Fifty-three years ago, the LaSalle II Roadster and the Chevrolet Biscayne were among the concepts that showcased General Motors’ vision of the future in its traveling Motorama. After the debut of this automotive eye candy, these cars were not only discarded but destroyed.
Throughout the 1950s, the General Motors Motorama took concept cars on tour to cities throughout the United States, inviting the public to enter the future by stepping through the doors of a GM automobile. After each cross-country show was concluded, these futuristic cars were relegated to the trash heap. In fact, since most of these vehicles had not been road tested, GM often ordered their total destruction to prevent legal problems.
General Motors will also be bringing nearly a dozen dream cars that the company itself has saved, and these cars will join the Bortz Collection and Motorama treasures owned by other collectors during the Concours’ celebration of the General Motors Centennial.
Lines from the 1955 LaSalle II Roadster can be found in such icons as the ’56 and ‘57 Corvette, while lines from the 1955 Chevrolet Biscayne are visible in the 1960 Corvair.
The Motorama cars that will be appearing at Pebble Beach will be joined by a rare assortment of GM Woodies, Cadillac V-16s and GM-powered sports cars. Other featured marques for 2008 include Lancia and Lamborghini.
Joe Bortz, who was a young boy when he saw these “dream cars” at the 1955 Chicago Auto Show, found their remains decades later in a Detroit-area junkyard and worked laboriously to resurrect them. Now Bortz will bring these rescued vehicles to the Aug. 17 Pebble Beach Concours d’Elegance as part of the 100th anniversary celebration of GM.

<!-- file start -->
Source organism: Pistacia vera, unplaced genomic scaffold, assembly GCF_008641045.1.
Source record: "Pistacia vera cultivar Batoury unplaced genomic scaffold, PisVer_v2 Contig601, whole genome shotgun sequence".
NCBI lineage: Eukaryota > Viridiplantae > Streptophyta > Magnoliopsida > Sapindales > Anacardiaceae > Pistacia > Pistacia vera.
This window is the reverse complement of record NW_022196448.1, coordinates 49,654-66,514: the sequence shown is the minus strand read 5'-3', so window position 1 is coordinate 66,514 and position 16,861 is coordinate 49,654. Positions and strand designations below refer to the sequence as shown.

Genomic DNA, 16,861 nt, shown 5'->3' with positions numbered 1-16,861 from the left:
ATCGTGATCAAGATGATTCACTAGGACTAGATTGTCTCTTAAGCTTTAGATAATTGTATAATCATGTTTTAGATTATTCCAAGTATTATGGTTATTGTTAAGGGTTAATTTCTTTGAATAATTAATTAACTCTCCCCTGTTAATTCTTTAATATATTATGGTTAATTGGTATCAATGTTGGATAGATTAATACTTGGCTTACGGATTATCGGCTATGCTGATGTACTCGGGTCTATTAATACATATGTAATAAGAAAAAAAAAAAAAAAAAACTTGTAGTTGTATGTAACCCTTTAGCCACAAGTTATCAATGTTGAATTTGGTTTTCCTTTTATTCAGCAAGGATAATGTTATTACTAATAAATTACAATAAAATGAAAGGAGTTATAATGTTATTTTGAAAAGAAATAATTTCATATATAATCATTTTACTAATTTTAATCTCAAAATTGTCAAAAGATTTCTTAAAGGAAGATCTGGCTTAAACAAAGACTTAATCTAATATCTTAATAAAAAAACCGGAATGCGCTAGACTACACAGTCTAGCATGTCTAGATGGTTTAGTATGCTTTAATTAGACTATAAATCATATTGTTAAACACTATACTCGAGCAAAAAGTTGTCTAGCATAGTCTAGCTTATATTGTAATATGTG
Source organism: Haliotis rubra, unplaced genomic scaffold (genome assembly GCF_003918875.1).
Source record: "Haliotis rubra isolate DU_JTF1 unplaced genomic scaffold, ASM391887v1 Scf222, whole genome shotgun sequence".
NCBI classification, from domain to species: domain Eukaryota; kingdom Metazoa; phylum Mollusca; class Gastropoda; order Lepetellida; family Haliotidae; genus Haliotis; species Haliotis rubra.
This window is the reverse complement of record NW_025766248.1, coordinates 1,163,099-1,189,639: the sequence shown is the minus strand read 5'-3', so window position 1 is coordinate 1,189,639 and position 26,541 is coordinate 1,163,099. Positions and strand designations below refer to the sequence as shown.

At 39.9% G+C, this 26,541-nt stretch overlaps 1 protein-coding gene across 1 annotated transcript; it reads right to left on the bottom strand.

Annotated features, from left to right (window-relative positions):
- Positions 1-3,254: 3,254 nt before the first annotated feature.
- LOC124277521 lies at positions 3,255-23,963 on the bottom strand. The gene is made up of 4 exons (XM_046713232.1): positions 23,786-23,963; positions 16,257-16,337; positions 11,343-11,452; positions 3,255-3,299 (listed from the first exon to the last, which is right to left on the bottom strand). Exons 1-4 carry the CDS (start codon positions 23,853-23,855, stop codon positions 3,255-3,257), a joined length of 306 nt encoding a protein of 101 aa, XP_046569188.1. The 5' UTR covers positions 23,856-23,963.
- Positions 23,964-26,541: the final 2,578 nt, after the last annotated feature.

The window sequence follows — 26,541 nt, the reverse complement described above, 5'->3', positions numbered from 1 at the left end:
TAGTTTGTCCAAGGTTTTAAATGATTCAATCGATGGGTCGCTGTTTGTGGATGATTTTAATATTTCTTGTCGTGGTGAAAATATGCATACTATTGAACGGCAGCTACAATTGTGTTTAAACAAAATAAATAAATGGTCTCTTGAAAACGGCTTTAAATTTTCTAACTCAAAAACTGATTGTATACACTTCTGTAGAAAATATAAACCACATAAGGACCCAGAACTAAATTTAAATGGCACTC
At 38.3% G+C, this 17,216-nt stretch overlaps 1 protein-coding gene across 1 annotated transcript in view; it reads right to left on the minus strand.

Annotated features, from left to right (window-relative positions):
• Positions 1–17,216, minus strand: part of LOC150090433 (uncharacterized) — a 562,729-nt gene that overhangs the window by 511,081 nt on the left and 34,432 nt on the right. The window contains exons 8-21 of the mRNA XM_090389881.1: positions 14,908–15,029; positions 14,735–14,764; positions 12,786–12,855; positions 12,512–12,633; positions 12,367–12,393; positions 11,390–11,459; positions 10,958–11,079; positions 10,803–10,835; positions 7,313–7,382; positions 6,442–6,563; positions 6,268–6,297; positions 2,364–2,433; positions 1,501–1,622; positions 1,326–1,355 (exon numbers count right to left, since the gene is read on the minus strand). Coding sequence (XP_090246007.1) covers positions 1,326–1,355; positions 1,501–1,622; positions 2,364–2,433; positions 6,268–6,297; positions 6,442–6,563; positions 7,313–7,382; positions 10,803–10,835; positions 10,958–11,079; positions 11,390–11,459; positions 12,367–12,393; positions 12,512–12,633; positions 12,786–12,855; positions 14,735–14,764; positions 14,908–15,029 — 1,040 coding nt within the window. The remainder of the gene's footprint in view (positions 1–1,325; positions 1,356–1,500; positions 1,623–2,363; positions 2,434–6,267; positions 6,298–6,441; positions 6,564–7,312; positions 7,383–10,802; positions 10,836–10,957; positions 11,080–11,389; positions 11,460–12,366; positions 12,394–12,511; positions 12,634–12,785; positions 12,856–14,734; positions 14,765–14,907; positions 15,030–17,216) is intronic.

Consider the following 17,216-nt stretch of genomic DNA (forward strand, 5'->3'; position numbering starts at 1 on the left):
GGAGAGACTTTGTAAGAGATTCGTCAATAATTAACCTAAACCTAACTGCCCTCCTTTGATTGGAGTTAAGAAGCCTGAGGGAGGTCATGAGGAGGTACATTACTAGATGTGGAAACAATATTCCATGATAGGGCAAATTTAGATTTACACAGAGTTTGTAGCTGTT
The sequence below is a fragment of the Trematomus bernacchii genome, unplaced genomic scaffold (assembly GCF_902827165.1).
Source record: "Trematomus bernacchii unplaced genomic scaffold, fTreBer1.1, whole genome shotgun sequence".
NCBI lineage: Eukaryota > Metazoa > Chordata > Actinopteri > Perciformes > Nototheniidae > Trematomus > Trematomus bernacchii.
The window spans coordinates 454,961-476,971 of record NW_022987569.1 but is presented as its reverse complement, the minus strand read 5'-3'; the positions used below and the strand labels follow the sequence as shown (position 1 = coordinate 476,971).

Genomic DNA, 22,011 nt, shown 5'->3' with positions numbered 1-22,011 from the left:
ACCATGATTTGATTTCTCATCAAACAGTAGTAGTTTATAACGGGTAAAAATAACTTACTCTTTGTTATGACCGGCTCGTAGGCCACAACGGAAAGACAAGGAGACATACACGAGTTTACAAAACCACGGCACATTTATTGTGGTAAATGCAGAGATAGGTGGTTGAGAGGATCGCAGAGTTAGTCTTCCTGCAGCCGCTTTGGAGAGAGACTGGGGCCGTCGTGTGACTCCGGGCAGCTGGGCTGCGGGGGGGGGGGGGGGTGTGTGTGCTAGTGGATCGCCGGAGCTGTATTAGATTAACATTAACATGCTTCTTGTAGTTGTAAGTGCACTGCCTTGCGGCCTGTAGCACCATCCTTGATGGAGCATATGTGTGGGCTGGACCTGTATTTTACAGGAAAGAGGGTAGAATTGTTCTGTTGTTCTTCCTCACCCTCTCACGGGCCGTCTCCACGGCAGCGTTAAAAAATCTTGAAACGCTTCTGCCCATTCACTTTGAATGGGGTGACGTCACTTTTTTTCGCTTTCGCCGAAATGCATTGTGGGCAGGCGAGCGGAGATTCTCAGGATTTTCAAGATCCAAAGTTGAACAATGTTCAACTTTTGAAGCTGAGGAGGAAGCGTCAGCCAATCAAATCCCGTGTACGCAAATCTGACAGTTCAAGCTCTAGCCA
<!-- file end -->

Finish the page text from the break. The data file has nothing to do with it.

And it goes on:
The Biscayne’s chassis was crushed, but the junkyard owner managed to save all the pieces of the original body. “I felt like an automotive archeologist,” said Bortz, who first showed some of his concept cars on the upper lawn at Pebble Beach in 1989 and 1990, drawing a crowd that couldn’t believe any of the cars still existed. “I had to dig pieces out of the ground. The body of the car was fiberglass, so it didn’t oxidize, but other remaining parts were almost hopeless. The body had to be glued back together from all the bits and pieces; it was like resurrecting a dinosaur.
The Chevrolet Biscayne was considered “one of the most desirable and beautiful concept cars of all-time,” said Bortz, who’s restoring all aspects of the Biscayne in collaboration with Kerry Hopperstadt and Fran Roxas. “It was called the ‘Miracle Car’ inside General Motors because it drew the largest crowds of any of the concepts shown in Motorama.
“Pebble Beach will be the first time the Biscayne will be shown publicly since 1955. Since the windows weren’t flat, we had to create a wraparound windshield. And the door mechanisms are made with the help of Swiss clockmakers. It’s not fully restored. It’s still a work in progress.”
The “junkyard fresh” LaSalle II Roadster has been seen in public only a couple of times since 1955. In addition to the Harley Earl-led stylists, GM engineers got involved in creating this car. The LaSalle II was equipped with an aluminum-block, lightweight V-6, double overhead cam, fuel-injected engine and independent rear suspension. While innovations of this type were features that would appear in European cars in the ’50s and ‘60s, GM would not incorporate them for decades.
First conducted in 1950, the Pebble Beach Concours d’Elegance® (pebblebeachconcours.com) has grown to become the world’s premier celebration of the automobile. Only the most beautiful and rare cars are invited to appear on the famed 18th fairway of Pebble Beach Golf Links®, and connoisseurs of art and style flock to see these masterpieces. Charitable donations raised by the Pebble Beach Concours d’Elegance® now total over $10 million. Related events include the Pebble Beach Tour d’Elegance™ presented by Rolex, Pebble Beach RetroAuto™, and the Pebble Beach® Auction presented by Gooding & Company.